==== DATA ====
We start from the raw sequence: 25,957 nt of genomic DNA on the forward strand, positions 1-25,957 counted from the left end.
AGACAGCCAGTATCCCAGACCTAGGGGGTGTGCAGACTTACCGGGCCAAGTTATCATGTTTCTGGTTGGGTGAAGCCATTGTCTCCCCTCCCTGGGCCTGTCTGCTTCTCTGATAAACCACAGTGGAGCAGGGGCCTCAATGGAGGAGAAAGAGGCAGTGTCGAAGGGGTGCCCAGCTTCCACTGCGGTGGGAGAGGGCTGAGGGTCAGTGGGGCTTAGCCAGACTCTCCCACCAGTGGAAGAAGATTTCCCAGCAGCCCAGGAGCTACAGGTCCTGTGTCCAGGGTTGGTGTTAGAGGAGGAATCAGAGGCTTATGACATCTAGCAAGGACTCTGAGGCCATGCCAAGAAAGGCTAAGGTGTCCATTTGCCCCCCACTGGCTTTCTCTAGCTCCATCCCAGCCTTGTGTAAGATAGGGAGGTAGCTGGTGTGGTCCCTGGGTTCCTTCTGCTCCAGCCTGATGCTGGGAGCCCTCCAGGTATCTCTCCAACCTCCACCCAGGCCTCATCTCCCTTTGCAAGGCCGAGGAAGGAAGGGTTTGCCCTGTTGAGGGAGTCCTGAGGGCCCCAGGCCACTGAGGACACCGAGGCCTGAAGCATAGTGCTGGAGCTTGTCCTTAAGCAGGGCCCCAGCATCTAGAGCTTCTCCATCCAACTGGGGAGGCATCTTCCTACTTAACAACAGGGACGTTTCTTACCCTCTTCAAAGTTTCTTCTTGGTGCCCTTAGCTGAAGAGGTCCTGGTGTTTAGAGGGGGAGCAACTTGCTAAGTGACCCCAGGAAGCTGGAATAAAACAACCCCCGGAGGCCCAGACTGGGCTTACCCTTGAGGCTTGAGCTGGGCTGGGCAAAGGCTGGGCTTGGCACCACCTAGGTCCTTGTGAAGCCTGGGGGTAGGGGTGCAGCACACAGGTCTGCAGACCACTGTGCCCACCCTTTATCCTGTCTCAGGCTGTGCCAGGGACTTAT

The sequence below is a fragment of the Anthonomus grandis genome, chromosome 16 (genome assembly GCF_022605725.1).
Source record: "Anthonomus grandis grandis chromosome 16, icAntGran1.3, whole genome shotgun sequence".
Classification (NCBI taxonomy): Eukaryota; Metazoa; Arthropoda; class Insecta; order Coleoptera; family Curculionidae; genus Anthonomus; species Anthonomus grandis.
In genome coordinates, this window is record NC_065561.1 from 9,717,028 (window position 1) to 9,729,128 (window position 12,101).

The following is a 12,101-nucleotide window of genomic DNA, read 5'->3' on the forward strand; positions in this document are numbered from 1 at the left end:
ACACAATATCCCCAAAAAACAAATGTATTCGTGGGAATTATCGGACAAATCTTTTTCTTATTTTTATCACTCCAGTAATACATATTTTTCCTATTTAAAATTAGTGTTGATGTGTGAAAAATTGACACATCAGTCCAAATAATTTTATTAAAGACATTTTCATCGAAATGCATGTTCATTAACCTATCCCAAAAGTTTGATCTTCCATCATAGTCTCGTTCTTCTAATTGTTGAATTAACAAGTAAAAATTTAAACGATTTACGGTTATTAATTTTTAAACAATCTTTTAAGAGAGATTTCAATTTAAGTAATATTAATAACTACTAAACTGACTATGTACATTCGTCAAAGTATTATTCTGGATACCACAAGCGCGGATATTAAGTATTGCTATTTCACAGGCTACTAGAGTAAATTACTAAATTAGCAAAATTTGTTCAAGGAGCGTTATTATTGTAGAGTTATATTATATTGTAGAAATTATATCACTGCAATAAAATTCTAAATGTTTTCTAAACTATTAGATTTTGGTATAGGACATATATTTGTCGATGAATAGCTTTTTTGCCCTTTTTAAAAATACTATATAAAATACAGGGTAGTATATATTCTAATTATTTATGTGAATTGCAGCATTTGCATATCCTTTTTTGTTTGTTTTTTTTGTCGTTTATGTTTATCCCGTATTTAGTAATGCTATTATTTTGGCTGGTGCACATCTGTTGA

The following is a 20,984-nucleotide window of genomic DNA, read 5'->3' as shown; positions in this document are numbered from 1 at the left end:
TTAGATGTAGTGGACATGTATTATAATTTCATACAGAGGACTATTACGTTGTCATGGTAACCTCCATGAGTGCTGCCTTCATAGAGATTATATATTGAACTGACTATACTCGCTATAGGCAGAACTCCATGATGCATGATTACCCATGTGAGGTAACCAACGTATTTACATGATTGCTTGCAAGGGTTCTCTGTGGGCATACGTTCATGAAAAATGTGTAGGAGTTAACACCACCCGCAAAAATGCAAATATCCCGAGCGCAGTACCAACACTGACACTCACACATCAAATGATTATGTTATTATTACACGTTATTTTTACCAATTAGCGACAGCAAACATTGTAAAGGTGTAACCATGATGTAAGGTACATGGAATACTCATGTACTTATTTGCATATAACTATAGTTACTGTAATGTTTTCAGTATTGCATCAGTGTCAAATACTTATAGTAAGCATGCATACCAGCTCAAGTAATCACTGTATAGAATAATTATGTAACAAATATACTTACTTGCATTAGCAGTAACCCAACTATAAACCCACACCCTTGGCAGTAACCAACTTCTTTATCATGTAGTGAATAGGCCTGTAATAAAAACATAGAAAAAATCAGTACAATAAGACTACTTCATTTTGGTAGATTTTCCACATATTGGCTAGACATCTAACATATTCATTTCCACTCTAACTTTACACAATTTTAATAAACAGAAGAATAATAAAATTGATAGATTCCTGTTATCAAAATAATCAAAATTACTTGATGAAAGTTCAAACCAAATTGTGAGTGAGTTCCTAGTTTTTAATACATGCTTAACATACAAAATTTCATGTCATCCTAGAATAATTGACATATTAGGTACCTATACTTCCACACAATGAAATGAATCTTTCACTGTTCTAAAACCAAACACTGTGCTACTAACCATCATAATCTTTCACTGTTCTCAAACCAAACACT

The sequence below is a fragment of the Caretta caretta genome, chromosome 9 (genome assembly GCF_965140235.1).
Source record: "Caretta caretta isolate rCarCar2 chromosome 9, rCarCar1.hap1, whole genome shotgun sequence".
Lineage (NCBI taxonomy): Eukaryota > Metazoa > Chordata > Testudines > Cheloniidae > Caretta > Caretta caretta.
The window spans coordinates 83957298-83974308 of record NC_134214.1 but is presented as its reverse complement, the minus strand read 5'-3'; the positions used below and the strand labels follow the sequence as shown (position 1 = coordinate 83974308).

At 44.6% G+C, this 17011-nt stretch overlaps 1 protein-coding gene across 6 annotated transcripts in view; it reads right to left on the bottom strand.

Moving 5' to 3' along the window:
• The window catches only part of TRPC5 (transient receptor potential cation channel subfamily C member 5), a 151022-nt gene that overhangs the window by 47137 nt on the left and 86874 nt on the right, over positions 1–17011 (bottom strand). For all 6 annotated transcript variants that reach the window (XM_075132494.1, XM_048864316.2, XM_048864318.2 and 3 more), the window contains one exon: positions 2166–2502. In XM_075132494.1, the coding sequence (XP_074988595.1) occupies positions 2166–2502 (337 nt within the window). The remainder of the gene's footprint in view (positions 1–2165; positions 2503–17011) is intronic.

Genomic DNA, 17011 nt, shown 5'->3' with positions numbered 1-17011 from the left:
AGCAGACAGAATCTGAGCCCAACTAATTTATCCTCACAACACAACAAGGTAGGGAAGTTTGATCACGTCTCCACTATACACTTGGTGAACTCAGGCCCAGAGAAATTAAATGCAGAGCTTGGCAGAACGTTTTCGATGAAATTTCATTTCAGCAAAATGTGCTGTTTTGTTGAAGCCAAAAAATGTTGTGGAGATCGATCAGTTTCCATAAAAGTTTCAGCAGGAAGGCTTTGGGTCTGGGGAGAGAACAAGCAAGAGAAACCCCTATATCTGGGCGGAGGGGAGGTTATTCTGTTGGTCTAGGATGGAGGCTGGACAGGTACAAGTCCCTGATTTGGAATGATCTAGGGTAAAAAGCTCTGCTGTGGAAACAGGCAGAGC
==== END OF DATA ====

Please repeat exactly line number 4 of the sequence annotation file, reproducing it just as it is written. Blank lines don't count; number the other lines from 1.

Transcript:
Source record: "Anthonomus grandis grandis chromosome 16, icAntGran1.3, whole genome shotgun sequence".